16. The electrical circuit inspection method according to
17. The electrical circuit inspection method to
18. The electrical circuit inspection method according to
receiving said luminescence value for said one or more conductor locations; and
determining therefrom a bottom width dimension of said conductor.
19. The electrical circuit inspection method according to
20. The electrical circuit inspection method according
21. The electrical circuit inspection method according
22. The electrical circuit inspection method according to
23. The electrical circuit inspection method according to
approving said electrical circuit;
discarding said electrical circuit; and
repairing said electrical circuit.
24. Electrical circuit inspection apparatus comprising:
at least one inspection functionality operative to provide information regarding a cross-sectional configuration of a conductor; and
an impedance calculator operative to employ said information regarding said cross-sectional configuration of said conductor in order to provide output data indicative of the impedance of said conductor.
25. Electrical circuit inspection apparatus according to
a reflection sensor operative to sense reflectivity of said conductor; and
a luminescence sensor operative to sense luminescence of said conductor.
26. Electrical circuit inspection apparatus comprising:
a top dimension calculator operative to calculate a top dimension of a conductor portion in an electrical circuit;
a bottom dimension calculator operative to calculate a bottom dimension of a conductor in an electrical circuit; and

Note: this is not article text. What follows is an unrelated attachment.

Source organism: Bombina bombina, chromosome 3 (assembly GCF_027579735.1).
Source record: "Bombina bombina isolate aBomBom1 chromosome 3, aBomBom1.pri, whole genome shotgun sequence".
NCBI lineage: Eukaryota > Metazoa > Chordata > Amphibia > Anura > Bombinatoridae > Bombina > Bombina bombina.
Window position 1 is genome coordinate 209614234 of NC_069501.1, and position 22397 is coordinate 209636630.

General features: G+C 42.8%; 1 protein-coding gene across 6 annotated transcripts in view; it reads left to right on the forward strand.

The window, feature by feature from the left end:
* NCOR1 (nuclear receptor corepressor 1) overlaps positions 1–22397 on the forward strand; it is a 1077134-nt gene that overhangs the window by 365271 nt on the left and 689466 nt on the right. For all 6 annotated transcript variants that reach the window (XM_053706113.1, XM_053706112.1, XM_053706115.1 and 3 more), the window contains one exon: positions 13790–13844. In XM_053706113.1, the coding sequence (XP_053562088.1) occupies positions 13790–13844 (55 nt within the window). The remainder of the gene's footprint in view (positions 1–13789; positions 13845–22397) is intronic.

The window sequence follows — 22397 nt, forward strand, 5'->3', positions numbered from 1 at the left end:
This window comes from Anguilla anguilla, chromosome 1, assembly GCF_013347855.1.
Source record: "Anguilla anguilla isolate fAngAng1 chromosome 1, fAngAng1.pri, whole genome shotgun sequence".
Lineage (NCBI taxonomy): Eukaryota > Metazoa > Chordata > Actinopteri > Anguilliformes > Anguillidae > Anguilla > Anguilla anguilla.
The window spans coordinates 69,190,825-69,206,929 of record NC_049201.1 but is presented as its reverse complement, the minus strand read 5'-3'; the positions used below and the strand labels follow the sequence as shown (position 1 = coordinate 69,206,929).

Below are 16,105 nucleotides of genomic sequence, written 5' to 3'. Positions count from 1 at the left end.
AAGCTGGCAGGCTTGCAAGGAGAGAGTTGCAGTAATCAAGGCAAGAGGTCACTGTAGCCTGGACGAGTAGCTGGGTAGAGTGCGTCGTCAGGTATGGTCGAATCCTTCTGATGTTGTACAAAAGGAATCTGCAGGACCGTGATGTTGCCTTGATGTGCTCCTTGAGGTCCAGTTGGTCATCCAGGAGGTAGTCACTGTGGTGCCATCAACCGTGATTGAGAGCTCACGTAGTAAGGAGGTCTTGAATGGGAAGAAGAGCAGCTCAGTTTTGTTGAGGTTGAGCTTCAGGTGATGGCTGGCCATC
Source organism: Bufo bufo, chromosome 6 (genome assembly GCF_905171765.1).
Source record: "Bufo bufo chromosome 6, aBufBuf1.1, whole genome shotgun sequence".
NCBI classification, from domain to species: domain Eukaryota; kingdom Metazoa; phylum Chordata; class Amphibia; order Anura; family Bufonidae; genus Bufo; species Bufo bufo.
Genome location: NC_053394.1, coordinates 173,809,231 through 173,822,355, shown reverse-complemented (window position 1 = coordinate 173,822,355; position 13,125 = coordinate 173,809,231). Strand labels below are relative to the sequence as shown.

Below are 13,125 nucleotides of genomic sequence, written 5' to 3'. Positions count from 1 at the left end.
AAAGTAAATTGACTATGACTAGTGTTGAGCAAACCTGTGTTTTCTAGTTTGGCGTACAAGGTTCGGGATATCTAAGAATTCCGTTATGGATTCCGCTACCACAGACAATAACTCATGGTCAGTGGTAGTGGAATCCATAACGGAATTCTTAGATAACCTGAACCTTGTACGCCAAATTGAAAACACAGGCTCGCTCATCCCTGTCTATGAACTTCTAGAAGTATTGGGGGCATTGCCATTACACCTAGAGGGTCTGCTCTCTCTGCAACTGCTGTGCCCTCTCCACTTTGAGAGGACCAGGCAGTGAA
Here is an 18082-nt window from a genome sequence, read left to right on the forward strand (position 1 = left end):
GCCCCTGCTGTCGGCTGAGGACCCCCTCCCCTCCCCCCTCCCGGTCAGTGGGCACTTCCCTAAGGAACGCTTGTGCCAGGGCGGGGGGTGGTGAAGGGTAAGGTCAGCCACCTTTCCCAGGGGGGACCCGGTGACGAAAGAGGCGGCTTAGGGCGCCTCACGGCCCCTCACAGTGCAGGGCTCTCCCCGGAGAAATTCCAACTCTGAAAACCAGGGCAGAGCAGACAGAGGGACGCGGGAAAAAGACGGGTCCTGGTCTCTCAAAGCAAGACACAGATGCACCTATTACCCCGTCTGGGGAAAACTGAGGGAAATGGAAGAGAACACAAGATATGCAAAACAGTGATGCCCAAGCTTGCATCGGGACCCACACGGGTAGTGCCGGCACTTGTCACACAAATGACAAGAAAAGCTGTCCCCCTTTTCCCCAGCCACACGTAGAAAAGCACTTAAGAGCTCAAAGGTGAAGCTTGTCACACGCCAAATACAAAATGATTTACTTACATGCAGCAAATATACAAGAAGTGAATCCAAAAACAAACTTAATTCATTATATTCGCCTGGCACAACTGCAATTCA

a cross section configuration analyzer operative to receive top dimension calculations for a multiplicity of conductor portions, and bottom dimension calculations for said multiplicity of conductor portions and output a report of said top dimensions and said bottom dimensions.
27. An electrical circuit inspection method comprising:
inspecting at least one conductor to provide cross sectional information of a conductor; and
employing said cross-sectional information to provide output data indicative of the impedance of said conductor.
28. An electrical circuit inspection method according to
sensing reflectivity of said conductor; and
sensing luminescence of a substrate in a vicinity of said conductor.
29. Electrical circuit inspection method comprising:
calculating, at a plurality of sampling points, a surface dimension of a conductor portion in an electrical circuit;
calculating, at said plurality of sampling points, a footprint dimension of said conductor portion in said electrical circuit;
analyzing said surface dimensions and said footprint dimensions for said plurality of sampling points; and